Reading is fun with the LuLu and the TomCat companion "Sing-a-Book" series.
LuLu and the TomCat "Sing-a-Book" series. Improving literacy through music.
"The best time to win over kids to the world of reading is right at the very beginning, in the home or in the early years' classroom."
- Music has rhyme and rhythm and repetition - musical steppingstones to literacy.
- By creatively integrating music throughout the curriculum you can improve memory and retention of sounds, words and meanings. Music is as natural as speaking. Music can be used to stimulate, motivate and educate.
- How many poems or song lyrics can your grandmother remember? Does she have a better memory than you or she she accessing a different part of her memory - the one that sticks? Music is the glue that holds words and memories together.
- Setting books to music helps students learn to read faster and makes them more motvated to learn. Music has it all: rhyme, rhythm and repetition - essential ingredients to reading.
- "Sing-a-Books" create a whole language experience where the written word is alive with visual, aural, spatial, and oral meaning, and the students are immersed in the magical world of reading.
LuLu and the TomCat (Tom and Lori Neufeld) have been involved in education for over 20 years, creating fun and educational music for children. With experience as teacher and librarian, they have long recognized the benefits of using music to teach reading.
Lori (LuLu) teaches Early Years French Immersion, and writes and produces music and stories for her award-winning children's entertainment group, LuLu and the TomCat, with her husband and former public school librarian, Tom (the TomCat).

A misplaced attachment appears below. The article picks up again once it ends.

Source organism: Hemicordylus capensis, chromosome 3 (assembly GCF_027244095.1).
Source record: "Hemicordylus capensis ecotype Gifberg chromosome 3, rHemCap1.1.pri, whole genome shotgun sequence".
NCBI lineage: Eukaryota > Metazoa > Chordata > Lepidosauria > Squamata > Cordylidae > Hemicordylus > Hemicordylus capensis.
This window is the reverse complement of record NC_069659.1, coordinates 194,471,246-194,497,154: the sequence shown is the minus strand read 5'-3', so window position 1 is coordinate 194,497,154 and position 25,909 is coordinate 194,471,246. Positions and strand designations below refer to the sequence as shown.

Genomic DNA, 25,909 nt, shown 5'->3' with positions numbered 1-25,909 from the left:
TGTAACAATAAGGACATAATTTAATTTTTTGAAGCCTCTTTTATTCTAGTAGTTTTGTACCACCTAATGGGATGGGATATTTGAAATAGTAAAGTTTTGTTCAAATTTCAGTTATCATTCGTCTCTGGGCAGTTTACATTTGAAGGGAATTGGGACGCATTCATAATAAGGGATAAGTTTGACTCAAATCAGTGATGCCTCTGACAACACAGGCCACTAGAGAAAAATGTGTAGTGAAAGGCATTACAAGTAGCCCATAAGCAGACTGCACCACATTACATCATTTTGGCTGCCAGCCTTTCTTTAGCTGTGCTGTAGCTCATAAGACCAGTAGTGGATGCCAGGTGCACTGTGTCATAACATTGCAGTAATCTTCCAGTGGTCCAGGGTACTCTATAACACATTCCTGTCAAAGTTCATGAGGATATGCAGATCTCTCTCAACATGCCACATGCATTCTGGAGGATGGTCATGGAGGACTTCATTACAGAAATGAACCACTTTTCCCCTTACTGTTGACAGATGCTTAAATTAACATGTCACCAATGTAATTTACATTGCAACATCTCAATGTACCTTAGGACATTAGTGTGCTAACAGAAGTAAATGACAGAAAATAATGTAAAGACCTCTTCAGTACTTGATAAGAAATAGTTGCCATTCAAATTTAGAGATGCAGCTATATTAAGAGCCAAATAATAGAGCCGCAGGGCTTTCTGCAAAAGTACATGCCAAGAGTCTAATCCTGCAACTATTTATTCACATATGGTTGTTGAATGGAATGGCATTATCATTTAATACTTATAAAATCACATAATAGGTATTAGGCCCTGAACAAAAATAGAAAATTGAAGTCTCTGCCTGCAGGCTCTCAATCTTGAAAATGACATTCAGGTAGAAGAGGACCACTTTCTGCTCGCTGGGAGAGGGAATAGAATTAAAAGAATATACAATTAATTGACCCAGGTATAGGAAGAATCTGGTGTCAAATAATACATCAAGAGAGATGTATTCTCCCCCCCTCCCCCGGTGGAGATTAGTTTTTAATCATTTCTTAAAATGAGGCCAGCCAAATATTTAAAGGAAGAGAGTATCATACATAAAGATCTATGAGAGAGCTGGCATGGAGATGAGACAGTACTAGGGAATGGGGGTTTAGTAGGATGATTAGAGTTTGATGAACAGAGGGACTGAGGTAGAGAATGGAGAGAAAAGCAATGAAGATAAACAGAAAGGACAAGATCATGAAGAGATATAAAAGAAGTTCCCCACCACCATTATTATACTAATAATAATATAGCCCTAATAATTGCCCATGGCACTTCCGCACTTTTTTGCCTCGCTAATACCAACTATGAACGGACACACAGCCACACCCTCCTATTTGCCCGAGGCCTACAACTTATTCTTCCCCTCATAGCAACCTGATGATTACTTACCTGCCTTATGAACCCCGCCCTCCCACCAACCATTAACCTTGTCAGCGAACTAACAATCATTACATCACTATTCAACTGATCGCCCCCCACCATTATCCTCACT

LuLu and the TomCat’s first recording, All the Cats Were Playin’, received a Prairie Music Award for "Outstanding Children’s Recording." Their second recording is called 3, 2, 1 Kadoozee.
Key points to consider about using the "Sing-a-Book" series:
"Sing-a-Books" tell a story, often with a universal moral component, to engage and stimulate the imagination.
- There is a higher retention of words and sounds if they are set to music.
- It is very easy to read the words to a song because the notes and musical patterns trigger words in your brain.
- Recall of words can happen quickly and by sight if musical cues are used to stimulate the memory. Hum or play the note or note pattern and the student will recall the word almost automatically.
- Repetition of words increases comprehension and recall.
- Colouring improves hand-eye coordination necessary for printing and writing.
- Rhyming patterns are used to encourage decoding of new phonemes (smallest units of contrast).
- "Sing-a-Books" are multi-faceted and multi-level learning tools to actively engage children in their learning. With so many different personalities, learning styles and intelligences in a regular classroom, music is a powerful learning tool containing patterns and rhymes. It involves speaking, listening and reproducing. Musical reading "goes down easily" and makes you feel good.
- Affective learning happens because colouring the pictures makes the book more personal to the child.
- "Sing-a-Books" provide the opportunity to link meaning to words through the use of illustrations.
- Colouring can provide a means for determining if the child has understood the meanings (ie:pea-green boat).
- Sheet music can be used to integrate reading into the music class.
- Jingles work in advertising because they trigger words that teach adults to buy products. Music can be used to hook children on books.
- Colouring pages require a longer focus time on the words and meanings.
- Sheet music provides the learner with the morphemes (smallest units of meaning) needed to decode words since each note contains only one unit of sound.
- Classic children's stories and poetry are interpreted in an easily understandable format and can increase a bond between seniors and children.
- Musical reading makes it possible for a child to make remarkable progress in a short time and feel successful.